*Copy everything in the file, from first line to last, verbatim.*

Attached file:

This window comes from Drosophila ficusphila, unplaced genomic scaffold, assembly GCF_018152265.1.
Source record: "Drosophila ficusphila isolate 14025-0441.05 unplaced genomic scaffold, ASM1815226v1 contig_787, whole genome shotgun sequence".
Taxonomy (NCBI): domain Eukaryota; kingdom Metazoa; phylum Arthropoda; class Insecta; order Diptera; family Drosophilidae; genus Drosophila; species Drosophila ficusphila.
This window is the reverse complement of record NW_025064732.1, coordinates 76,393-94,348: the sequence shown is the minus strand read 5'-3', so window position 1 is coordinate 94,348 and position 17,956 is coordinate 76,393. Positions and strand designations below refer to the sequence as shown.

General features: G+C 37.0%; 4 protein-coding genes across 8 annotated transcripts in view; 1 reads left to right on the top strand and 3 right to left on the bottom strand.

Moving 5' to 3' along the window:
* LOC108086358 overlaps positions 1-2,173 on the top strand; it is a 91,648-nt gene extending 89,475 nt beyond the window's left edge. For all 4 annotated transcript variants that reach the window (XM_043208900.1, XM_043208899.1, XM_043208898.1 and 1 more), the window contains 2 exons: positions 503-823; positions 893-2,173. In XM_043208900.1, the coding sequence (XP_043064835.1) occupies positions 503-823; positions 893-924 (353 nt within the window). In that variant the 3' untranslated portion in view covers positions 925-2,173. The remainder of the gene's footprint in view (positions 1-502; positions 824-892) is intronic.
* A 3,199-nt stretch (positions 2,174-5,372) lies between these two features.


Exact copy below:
This window comes from Drosophila ficusphila, unplaced genomic scaffold, assembly GCF_018152265.1.
Source record: "Drosophila ficusphila isolate 14025-0441.05 unplaced genomic scaffold, ASM1815226v1 contig_787, whole genome shotgun sequence".
Taxonomy (NCBI): domain Eukaryota; kingdom Metazoa; phylum Arthropoda; class Insecta; order Diptera; family Drosophilidae; genus Drosophila; species Drosophila ficusphila.
This window is the reverse complement of record NW_025064732.1, coordinates 76,393-94,348: the sequence shown is the minus strand read 5'-3', so window position 1 is coordinate 94,348 and position 17,956 is coordinate 76,393. Positions and strand designations below refer to the sequence as shown.

General features: G+C 37.0%; 4 protein-coding genes across 8 annotated transcripts in view; 1 reads left to right on the top strand and 3 right to left on the bottom strand.

Moving 5' to 3' along the window:
* LOC108086358 overlaps positions 1-2,173 on the top strand; it is a 91,648-nt gene extending 89,475 nt beyond the window's left edge. For all 4 annotated transcript variants that reach the window (XM_043208900.1, XM_043208899.1, XM_043208898.1 and 1 more), the window contains 2 exons: positions 503-823; positions 893-2,173. In XM_043208900.1, the coding sequence (XP_043064835.1) occupies positions 503-823; positions 893-924 (353 nt within the window). In that variant the 3' untranslated portion in view covers positions 925-2,173. The remainder of the gene's footprint in view (positions 1-502; positions 824-892) is intronic.
* A 3,199-nt stretch (positions 2,174-5,372) lies between these two features.